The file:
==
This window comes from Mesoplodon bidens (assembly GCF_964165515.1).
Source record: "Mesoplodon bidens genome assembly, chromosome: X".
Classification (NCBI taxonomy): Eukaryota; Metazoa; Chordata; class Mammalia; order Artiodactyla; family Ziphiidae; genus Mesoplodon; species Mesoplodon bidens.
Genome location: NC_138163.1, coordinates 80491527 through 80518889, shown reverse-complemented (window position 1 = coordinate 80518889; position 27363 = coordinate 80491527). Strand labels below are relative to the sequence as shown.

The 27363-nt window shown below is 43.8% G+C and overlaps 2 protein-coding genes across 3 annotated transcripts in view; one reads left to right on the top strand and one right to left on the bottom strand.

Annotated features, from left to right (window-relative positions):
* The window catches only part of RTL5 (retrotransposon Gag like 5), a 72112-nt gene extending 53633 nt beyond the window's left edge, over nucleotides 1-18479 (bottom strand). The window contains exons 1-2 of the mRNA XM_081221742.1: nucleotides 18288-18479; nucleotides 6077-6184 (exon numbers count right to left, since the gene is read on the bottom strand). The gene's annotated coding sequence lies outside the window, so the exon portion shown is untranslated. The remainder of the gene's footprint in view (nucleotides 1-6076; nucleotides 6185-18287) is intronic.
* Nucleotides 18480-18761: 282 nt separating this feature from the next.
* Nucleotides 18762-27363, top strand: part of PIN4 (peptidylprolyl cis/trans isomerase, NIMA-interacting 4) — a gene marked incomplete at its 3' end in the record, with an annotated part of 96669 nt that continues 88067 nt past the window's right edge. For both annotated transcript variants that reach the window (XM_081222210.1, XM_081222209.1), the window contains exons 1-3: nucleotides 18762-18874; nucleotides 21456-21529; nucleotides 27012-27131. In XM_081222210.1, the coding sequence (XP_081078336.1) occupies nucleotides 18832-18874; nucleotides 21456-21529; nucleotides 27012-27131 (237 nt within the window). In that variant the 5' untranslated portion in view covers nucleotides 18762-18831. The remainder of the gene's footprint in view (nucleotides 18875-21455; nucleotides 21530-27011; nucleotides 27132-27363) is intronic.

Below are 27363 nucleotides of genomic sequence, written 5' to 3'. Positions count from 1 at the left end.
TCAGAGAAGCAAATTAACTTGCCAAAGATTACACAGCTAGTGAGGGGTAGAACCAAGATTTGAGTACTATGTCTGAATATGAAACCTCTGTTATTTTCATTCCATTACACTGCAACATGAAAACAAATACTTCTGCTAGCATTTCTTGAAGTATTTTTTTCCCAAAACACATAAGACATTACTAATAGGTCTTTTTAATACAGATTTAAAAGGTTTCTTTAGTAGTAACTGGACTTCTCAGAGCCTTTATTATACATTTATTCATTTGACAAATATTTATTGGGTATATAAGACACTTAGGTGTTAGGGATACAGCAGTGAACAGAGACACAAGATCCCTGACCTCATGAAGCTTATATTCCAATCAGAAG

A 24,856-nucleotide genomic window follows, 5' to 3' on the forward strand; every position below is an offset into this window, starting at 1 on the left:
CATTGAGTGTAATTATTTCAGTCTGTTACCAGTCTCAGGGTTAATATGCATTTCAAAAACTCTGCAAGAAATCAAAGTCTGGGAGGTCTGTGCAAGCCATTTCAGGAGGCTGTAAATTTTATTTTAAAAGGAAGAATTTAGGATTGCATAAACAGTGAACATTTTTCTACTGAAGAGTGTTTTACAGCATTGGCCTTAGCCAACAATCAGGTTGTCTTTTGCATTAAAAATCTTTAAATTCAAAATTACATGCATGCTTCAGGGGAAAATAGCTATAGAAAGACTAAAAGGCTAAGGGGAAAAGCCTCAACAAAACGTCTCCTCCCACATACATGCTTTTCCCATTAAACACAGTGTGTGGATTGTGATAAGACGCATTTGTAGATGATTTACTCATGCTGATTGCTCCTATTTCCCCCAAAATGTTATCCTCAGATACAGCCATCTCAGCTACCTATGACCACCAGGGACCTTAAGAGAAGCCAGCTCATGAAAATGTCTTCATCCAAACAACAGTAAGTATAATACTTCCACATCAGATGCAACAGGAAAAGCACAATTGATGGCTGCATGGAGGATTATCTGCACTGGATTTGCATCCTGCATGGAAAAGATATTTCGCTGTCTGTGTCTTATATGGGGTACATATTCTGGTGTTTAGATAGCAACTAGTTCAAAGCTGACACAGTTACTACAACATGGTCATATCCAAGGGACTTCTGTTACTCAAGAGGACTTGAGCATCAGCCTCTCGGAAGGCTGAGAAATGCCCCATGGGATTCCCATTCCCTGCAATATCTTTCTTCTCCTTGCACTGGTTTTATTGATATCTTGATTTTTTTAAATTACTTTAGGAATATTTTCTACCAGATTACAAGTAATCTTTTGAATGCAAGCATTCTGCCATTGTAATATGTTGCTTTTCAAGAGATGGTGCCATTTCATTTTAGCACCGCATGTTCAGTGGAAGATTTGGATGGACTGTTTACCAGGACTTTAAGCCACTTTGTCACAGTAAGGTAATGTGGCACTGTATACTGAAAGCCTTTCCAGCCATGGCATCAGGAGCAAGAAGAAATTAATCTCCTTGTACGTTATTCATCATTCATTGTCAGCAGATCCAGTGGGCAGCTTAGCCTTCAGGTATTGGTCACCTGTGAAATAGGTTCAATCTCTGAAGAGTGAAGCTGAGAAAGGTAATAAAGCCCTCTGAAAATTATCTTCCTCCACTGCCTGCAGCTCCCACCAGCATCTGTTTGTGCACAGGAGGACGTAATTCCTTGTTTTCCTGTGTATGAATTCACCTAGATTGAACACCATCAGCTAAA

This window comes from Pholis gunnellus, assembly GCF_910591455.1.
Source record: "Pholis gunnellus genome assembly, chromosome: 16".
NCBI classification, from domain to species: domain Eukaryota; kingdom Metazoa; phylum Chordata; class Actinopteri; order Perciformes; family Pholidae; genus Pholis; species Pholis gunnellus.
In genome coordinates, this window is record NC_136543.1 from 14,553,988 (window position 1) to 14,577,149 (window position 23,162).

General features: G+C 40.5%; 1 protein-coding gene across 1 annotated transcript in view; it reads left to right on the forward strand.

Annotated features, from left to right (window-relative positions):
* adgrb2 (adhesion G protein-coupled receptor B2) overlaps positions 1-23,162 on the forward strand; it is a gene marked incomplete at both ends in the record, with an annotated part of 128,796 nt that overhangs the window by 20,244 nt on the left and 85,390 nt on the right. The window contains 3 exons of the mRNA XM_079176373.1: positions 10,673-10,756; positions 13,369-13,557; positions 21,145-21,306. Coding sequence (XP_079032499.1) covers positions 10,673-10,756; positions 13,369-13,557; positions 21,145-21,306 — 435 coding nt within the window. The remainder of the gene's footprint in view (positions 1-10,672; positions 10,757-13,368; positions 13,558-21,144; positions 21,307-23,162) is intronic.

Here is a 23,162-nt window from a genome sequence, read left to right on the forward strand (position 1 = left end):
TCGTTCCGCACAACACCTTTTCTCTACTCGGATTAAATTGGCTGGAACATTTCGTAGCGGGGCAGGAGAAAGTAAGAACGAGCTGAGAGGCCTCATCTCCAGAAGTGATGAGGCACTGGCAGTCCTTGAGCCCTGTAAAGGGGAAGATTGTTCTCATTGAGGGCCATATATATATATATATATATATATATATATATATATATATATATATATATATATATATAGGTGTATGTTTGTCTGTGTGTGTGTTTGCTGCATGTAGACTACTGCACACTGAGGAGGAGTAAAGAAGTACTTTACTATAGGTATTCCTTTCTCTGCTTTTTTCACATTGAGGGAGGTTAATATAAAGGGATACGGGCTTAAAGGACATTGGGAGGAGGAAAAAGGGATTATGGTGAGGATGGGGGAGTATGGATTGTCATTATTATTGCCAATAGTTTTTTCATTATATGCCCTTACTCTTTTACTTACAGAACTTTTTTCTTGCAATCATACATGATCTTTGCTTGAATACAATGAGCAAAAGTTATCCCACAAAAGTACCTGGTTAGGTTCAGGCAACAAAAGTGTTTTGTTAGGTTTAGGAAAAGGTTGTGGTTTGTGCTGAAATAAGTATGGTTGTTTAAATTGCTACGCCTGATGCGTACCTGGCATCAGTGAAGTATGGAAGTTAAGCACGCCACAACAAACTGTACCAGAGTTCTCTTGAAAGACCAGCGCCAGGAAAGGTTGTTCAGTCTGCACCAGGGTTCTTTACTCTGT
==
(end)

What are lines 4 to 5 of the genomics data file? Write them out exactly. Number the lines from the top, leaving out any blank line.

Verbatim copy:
Genome location: NC_138163.1, coordinates 80491527 through 80518889, shown reverse-complemented (window position 1 = coordinate 80518889; position 27363 = coordinate 80491527). Strand labels below are relative to the sequence as shown.

The 27363-nt window shown below is 43.8% G+C and overlaps 2 protein-coding genes across 3 annotated transcripts in view; one reads left to right on the top strand and one right to left on the bottom strand.